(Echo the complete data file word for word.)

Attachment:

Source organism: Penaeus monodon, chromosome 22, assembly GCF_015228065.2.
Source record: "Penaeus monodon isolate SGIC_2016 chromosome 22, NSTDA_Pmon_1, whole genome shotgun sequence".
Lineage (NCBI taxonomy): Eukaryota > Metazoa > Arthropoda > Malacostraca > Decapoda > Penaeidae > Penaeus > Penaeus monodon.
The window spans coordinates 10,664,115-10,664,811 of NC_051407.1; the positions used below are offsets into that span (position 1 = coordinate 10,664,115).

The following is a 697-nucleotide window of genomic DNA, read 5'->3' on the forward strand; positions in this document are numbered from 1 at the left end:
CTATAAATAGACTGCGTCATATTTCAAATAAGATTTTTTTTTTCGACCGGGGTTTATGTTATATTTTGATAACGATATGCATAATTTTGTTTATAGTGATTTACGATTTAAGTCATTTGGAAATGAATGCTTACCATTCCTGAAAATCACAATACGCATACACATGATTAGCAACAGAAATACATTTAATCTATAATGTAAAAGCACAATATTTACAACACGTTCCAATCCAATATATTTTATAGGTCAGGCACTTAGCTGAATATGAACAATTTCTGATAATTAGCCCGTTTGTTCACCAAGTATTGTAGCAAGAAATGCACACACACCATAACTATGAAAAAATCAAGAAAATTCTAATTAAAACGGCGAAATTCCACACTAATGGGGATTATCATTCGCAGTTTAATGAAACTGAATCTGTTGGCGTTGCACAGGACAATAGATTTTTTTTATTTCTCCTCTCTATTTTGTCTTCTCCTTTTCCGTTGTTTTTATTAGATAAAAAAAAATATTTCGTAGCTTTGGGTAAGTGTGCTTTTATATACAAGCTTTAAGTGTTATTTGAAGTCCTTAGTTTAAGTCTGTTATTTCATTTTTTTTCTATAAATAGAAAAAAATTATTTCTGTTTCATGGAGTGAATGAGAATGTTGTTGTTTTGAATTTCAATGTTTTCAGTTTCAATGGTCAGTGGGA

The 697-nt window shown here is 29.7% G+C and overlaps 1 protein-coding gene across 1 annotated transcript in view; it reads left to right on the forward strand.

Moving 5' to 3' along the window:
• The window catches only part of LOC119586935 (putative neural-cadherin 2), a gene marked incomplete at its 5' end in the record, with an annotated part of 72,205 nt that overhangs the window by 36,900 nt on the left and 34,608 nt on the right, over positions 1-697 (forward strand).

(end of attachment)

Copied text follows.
Source organism: Penaeus monodon, chromosome 22, assembly GCF_015228065.2.
Source record: "Penaeus monodon isolate SGIC_2016 chromosome 22, NSTDA_Pmon_1, whole genome shotgun sequence".
Lineage (NCBI taxonomy): Eukaryota > Metazoa > Arthropoda > Malacostraca > Decapoda > Penaeidae > Penaeus > Penaeus monodon.
The window spans coordinates 10,664,115-10,664,811 of NC_051407.1; the positions used below are offsets into that span (position 1 = coordinate 10,664,115).

The following is a 697-nucleotide window of genomic DNA, read 5'->3' on the forward strand; positions in this document are numbered from 1 at the left end:
CTATAAATAGACTGCGTCATATTTCAAATAAGATTTTTTTTTTCGACCGGGGTTTATGTTATATTTTGATAACGATATGCATAATTTTGTTTATAGTGATTTACGATTTAAGTCATTTGGAAATGAATGCTTACCATTCCTGAAAATCACAATACGCATACACATGATTAGCAACAGAAATACATTTAATCTATAATGTAAAAGCACAATATTTACAACACGTTCCAATCCAATATATTTTATAGGTCAGGCACTTAGCTGAATATGAACAATTTCTGATAATTAGCCCGTTTGTTCACCAAGTATTGTAGCAAGAAATGCACACACACCATAACTATGAAAAAATCAAGAAAATTCTAATTAAAACGGCGAAATTCCACACTAATGGGGATTATCATTCGCAGTTTAATGAAACTGAATCTGTTGGCGTTGCACAGGACAATAGATTTTTTTTATTTCTCCTCTCTATTTTGTCTTCTCCTTTTCCGTTGTTTTTATTAGATAAAAAAAAATATTTCGTAGCTTTGGGTAAGTGTGCTTTTATATACAAGCTTTAAGTGTTATTTGAAGTCCTTAGTTTAAGTCTGTTATTTCATTTTTTTTCTATAAATAGAAAAAAATTATTTCTGTTTCATGGAGTGAATGAGAATGTTGTTGTTTTGAATTTCAATGTTTTCAGTTTCAATGGTCAGTGGGA

The 697-nt window shown here is 29.7% G+C and overlaps 1 protein-coding gene across 1 annotated transcript in view; it reads left to right on the forward strand.

Moving 5' to 3' along the window:
• The window catches only part of LOC119586935 (putative neural-cadherin 2), a gene marked incomplete at its 5' end in the record, with an annotated part of 72,205 nt that overhangs the window by 36,900 nt on the left and 34,608 nt on the right, over positions 1-697 (forward strand).